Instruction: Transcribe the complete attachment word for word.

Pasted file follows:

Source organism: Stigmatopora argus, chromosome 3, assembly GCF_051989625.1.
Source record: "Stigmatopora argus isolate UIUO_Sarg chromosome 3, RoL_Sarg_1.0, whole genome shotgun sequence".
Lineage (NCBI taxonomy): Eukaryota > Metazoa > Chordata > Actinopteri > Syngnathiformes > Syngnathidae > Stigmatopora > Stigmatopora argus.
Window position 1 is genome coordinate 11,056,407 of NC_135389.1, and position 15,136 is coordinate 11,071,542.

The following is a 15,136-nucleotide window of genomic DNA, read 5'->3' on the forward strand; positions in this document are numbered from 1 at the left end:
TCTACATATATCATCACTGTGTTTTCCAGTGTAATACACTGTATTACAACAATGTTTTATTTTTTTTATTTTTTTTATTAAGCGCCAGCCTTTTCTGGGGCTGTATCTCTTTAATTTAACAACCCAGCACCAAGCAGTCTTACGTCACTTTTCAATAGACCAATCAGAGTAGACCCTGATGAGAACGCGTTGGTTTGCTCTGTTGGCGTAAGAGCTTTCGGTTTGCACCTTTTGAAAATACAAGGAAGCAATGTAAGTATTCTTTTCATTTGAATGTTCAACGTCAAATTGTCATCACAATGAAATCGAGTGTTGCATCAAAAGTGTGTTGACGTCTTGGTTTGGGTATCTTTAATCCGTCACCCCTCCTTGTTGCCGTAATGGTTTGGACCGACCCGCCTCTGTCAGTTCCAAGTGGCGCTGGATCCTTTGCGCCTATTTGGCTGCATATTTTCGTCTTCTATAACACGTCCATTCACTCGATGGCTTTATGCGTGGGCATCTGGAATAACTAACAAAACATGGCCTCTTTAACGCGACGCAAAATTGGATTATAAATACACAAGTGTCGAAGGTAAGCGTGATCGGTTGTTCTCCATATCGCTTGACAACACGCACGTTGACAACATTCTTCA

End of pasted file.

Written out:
Source organism: Stigmatopora argus, chromosome 3, assembly GCF_051989625.1.
Source record: "Stigmatopora argus isolate UIUO_Sarg chromosome 3, RoL_Sarg_1.0, whole genome shotgun sequence".
Lineage (NCBI taxonomy): Eukaryota > Metazoa > Chordata > Actinopteri > Syngnathiformes > Syngnathidae > Stigmatopora > Stigmatopora argus.
Window position 1 is genome coordinate 11,056,407 of NC_135389.1, and position 15,136 is coordinate 11,071,542.

The following is a 15,136-nucleotide window of genomic DNA, read 5'->3' on the forward strand; positions in this document are numbered from 1 at the left end:
TCTACATATATCATCACTGTGTTTTCCAGTGTAATACACTGTATTACAACAATGTTTTATTTTTTTTATTTTTTTTATTAAGCGCCAGCCTTTTCTGGGGCTGTATCTCTTTAATTTAACAACCCAGCACCAAGCAGTCTTACGTCACTTTTCAATAGACCAATCAGAGTAGACCCTGATGAGAACGCGTTGGTTTGCTCTGTTGGCGTAAGAGCTTTCGGTTTGCACCTTTTGAAAATACAAGGAAGCAATGTAAGTATTCTTTTCATTTGAATGTTCAACGTCAAATTGTCATCACAATGAAATCGAGTGTTGCATCAAAAGTGTGTTGACGTCTTGGTTTGGGTATCTTTAATCCGTCACCCCTCCTTGTTGCCGTAATGGTTTGGACCGACCCGCCTCTGTCAGTTCCAAGTGGCGCTGGATCCTTTGCGCCTATTTGGCTGCATATTTTCGTCTTCTATAACACGTCCATTCACTCGATGGCTTTATGCGTGGGCATCTGGAATAACTAACAAAACATGGCCTCTTTAACGCGACGCAAAATTGGATTATAAATACACAAGTGTCGAAGGTAAGCGTGATCGGTTGTTCTCCATATCGCTTGACAACACGCACGTTGACAACATTCTTCA